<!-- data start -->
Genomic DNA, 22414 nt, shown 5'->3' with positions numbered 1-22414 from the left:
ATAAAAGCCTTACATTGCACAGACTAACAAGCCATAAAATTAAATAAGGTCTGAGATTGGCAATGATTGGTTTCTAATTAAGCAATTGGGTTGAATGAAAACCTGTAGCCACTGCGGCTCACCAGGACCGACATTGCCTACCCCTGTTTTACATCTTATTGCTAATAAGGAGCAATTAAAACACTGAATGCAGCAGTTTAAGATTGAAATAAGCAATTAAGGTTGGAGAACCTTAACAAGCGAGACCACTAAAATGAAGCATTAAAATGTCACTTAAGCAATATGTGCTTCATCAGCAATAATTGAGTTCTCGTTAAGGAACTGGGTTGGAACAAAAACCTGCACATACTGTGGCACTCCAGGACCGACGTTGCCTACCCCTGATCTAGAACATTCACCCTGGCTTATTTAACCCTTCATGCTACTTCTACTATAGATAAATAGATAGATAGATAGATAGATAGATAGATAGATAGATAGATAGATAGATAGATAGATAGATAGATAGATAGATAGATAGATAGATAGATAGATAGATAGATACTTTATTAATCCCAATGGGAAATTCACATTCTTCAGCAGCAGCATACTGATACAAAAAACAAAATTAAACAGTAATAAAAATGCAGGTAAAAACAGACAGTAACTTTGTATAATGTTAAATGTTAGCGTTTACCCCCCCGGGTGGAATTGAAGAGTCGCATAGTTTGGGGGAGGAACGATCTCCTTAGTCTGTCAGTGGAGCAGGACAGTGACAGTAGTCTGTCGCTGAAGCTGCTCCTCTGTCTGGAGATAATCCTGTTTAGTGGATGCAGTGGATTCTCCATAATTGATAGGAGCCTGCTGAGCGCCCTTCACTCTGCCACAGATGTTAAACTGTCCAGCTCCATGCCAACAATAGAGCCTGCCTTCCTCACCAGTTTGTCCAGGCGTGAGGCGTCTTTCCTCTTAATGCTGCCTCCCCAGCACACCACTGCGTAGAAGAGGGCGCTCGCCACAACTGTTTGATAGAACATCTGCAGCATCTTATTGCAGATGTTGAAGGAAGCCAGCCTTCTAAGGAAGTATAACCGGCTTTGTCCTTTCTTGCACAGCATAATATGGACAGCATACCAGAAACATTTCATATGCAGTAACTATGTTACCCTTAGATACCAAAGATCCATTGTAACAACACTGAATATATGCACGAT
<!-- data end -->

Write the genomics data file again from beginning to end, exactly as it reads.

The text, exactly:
Genomic DNA, 22414 nt, shown 5'->3' with positions numbered 1-22414 from the left:
ATAAAAGCCTTACATTGCACAGACTAACAAGCCATAAAATTAAATAAGGTCTGAGATTGGCAATGATTGGTTTCTAATTAAGCAATTGGGTTGAATGAAAACCTGTAGCCACTGCGGCTCACCAGGACCGACATTGCCTACCCCTGTTTTACATCTTATTGCTAATAAGGAGCAATTAAAACACTGAATGCAGCAGTTTAAGATTGAAATAAGCAATTAAGGTTGGAGAACCTTAACAAGCGAGACCACTAAAATGAAGCATTAAAATGTCACTTAAGCAATATGTGCTTCATCAGCAATAATTGAGTTCTCGTTAAGGAACTGGGTTGGAACAAAAACCTGCACATACTGTGGCACTCCAGGACCGACGTTGCCTACCCCTGATCTAGAACATTCACCCTGGCTTATTTAACCCTTCATGCTACTTCTACTATAGATAAATAGATAGATAGATAGATAGATAGATAGATAGATAGATAGATAGATAGATAGATAGATAGATAGATAGATAGATAGATAGATAGATAGATAGATAGATAGATACTTTATTAATCCCAATGGGAAATTCACATTCTTCAGCAGCAGCATACTGATACAAAAAACAAAATTAAACAGTAATAAAAATGCAGGTAAAAACAGACAGTAACTTTGTATAATGTTAAATGTTAGCGTTTACCCCCCCGGGTGGAATTGAAGAGTCGCATAGTTTGGGGGAGGAACGATCTCCTTAGTCTGTCAGTGGAGCAGGACAGTGACAGTAGTCTGTCGCTGAAGCTGCTCCTCTGTCTGGAGATAATCCTGTTTAGTGGATGCAGTGGATTCTCCATAATTGATAGGAGCCTGCTGAGCGCCCTTCACTCTGCCACAGATGTTAAACTGTCCAGCTCCATGCCAACAATAGAGCCTGCCTTCCTCACCAGTTTGTCCAGGCGTGAGGCGTCTTTCCTCTTAATGCTGCCTCCCCAGCACACCACTGCGTAGAAGAGGGCGCTCGCCACAACTGTTTGATAGAACATCTGCAGCATCTTATTGCAGATGTTGAAGGAAGCCAGCCTTCTAAGGAAGTATAACCGGCTTTGTCCTTTCTTGCACAGCATAATATGGACAGCATACCAGAAACATTTCATATGCAGTAACTATGTTACCCTTAGATACCAAAGATCCATTGTAACAACACTGAATATATGCACGAT